“My Midwife Said It’s Fine to Give Birth in a Tub”


While water births have become increasingly popular, it is important to be aware of the risks.

Much has changed about childbirth over the years. Today’s expectant parents understand more about the process. Rather than simply relying on traditional advice given by doctors and insurance systems, many seek out alternative options and more natural methods for labor and delivery. Opting for a midwife rather than an obstetrician is part of this trend, as are water births. Before deciding if this might be right for you, it is important to be aware of the potential risks relating to the odds of birth injuries.

The Benefits of Water Births

There is no doubt that immersion in a tub, bath, or pool can have positive effects on the body and on certain medical conditions. Physical rehabilitation facilities often use baths and pools both to relieve stress and to support bones and muscle systems during exercises designed to aid in recovery. For expectant mothers, the idea of giving birth or spending at least part of your labor in a tub or bath makes sense. The American Pregnancy Association (APA) advises that benefits include:

  • Helps the mother relax;
  • Increases the mother’s energy;
  • Aids in regulating her blood pressure and flow;
  • Eases the pain of contractions;
  • Reduces the likelihood of tearing during the birthing process;
  • Provides a soothing effect by mimicking the sensation of floating in the amniotic sac.

As expectant parents have increasingly turned to midwives, birthing centers, and home birth options over the past 30 years, the demand for water births has increased, too. However, the APA warns that at this time, little scientific research has been done to confirm the potential benefits or the risks.

The Risks of Water Birth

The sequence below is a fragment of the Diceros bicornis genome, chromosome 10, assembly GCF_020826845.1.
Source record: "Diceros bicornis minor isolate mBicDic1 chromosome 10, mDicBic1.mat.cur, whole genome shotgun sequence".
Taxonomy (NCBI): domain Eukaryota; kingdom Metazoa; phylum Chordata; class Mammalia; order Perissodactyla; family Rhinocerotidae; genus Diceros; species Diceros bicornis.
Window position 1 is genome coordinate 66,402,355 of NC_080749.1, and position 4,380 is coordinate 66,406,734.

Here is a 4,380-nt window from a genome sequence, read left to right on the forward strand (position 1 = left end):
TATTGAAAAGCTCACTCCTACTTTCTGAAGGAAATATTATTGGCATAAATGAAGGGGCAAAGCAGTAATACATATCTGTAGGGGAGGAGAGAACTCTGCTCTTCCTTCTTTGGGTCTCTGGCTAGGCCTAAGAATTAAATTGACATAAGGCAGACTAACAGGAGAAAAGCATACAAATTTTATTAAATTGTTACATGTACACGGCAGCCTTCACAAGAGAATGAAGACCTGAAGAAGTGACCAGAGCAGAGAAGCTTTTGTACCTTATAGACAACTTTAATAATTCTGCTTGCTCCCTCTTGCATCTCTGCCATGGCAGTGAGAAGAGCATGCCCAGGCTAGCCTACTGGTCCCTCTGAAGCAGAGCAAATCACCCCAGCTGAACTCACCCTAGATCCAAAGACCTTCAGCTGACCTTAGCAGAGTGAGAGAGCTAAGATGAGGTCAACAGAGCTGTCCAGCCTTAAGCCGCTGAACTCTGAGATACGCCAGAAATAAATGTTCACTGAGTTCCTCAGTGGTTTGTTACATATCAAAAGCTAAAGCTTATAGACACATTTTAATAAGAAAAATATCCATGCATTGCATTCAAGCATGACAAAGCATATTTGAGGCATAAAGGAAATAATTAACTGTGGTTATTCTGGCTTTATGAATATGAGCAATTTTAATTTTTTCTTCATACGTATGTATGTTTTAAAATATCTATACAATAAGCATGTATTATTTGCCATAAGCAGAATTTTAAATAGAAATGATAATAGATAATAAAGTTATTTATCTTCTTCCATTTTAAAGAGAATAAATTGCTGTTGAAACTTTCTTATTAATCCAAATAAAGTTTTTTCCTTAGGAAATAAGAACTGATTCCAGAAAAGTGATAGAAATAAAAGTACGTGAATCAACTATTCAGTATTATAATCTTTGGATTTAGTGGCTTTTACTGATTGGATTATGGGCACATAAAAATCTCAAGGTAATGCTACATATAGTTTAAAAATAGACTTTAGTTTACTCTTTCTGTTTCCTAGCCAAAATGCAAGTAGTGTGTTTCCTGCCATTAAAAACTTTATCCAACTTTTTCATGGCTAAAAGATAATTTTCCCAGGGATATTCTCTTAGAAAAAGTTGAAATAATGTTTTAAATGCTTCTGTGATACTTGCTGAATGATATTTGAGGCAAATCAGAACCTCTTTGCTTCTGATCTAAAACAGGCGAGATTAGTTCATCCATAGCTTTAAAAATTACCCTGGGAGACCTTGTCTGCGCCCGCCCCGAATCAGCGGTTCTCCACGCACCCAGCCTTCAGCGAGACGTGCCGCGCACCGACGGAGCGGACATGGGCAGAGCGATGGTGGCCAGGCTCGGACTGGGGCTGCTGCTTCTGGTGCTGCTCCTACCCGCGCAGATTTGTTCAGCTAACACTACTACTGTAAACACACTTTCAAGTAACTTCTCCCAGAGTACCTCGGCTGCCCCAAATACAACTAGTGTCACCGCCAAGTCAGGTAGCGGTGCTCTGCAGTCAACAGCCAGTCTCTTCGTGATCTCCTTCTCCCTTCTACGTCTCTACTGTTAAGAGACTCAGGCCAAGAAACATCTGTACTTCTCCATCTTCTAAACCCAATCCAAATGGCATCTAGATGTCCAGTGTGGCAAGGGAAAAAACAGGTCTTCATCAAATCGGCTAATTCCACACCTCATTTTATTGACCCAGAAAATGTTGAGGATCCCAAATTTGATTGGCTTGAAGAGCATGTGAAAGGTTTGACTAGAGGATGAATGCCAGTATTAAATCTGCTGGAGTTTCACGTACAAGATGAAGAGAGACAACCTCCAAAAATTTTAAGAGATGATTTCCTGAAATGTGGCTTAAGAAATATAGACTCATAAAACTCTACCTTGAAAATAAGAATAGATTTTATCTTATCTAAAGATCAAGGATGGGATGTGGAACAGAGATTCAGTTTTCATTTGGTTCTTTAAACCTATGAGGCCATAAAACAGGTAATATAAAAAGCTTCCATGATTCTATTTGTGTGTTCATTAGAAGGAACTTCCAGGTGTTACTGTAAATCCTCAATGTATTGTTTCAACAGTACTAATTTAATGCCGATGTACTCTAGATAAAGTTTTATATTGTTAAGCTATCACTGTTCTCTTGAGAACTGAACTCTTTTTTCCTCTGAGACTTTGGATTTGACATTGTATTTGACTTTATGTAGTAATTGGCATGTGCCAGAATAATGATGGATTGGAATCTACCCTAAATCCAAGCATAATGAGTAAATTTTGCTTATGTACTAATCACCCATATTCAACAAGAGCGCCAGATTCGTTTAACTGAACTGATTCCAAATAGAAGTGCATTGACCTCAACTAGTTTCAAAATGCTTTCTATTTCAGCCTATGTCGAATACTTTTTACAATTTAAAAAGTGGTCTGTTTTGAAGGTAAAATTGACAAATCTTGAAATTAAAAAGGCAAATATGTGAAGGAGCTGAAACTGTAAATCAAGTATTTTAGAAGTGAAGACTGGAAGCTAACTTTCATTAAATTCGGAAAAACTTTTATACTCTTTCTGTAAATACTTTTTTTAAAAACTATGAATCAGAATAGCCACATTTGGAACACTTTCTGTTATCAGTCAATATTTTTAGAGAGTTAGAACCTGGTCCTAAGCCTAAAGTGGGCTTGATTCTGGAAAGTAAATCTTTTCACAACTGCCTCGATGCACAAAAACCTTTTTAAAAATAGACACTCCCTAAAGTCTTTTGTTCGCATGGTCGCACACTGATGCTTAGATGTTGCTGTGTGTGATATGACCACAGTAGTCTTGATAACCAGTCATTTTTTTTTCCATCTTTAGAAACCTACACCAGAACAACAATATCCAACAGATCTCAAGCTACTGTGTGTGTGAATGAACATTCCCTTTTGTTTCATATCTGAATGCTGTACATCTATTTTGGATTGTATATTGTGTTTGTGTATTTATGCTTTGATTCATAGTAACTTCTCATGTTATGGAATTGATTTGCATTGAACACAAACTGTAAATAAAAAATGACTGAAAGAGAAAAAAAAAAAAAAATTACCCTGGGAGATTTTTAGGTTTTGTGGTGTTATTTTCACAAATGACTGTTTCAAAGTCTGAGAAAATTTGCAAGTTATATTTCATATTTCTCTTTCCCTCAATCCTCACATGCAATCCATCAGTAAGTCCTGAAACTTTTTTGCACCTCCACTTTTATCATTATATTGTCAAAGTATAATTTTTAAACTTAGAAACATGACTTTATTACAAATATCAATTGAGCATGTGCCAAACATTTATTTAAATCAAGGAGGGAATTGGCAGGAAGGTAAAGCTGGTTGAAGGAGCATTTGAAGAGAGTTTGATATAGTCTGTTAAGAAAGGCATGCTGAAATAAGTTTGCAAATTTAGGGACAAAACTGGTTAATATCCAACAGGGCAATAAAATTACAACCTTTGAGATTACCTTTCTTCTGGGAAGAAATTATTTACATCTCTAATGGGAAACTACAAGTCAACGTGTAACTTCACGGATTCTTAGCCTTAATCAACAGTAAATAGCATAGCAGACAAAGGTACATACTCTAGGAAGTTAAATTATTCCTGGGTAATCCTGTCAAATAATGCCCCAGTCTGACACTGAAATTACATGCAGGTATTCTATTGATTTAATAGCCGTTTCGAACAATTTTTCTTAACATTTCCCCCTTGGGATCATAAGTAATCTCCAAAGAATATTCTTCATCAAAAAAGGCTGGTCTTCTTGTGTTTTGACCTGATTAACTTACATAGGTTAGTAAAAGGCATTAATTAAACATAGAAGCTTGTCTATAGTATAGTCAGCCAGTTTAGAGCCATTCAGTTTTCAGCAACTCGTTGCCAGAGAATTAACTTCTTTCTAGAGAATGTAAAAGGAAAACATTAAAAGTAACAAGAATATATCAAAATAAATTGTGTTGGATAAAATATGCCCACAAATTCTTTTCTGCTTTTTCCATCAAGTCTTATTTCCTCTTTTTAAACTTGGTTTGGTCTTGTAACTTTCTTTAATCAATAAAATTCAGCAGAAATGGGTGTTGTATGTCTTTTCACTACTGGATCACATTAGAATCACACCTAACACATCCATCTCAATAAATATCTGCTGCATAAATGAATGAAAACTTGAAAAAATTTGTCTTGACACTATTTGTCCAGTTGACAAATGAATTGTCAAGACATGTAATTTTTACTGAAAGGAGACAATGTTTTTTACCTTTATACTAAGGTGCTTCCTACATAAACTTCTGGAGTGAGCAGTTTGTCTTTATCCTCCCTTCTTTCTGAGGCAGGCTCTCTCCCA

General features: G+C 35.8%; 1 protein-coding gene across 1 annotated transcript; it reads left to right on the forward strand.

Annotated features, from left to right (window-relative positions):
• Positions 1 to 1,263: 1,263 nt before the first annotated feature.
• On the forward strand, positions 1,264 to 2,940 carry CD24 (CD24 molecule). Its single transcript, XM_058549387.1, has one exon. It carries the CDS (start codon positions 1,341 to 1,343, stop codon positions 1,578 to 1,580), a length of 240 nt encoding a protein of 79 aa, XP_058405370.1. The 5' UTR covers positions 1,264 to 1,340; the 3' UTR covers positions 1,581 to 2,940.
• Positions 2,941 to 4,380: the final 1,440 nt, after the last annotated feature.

The American College of Obstetrics and Gynecology advises that while there is little research into water births, immersion during the first stage of labor may help shorten delivery times. It can also help eliminate the need for epidurals or other types of pain relief among women with full term, uncomplicated pregnancies. At the same time, there are some serious concerns:

  • Risk of infection: Sanitation issues pertain both to the tub or bath as well as the water being used;
  • Temperature: Overly warm water can have dangerous impacts on both the mother and the infant’s body temperature;
  • Difficulty tracking fetal heart rate: Not being able to track the infant’s heart rate can allow dangerous conditions to go unnoticed;
  • Respiratory issues: If the infant inhales droplets of water, it can result in infection, accidental drownings, and general respiratory issues;
  • Birth injuries: Delivering under water can make the infant harder to grasp, increasing the risk of birth injuries.

Protecting Yourself and Your Child

It is important to weigh all the risk factors before undergoing a water birth. Even among healthy, full-term pregnancies, complications can occur. When these impact the health of you or your baby, speak with an experienced birth injury attorney.


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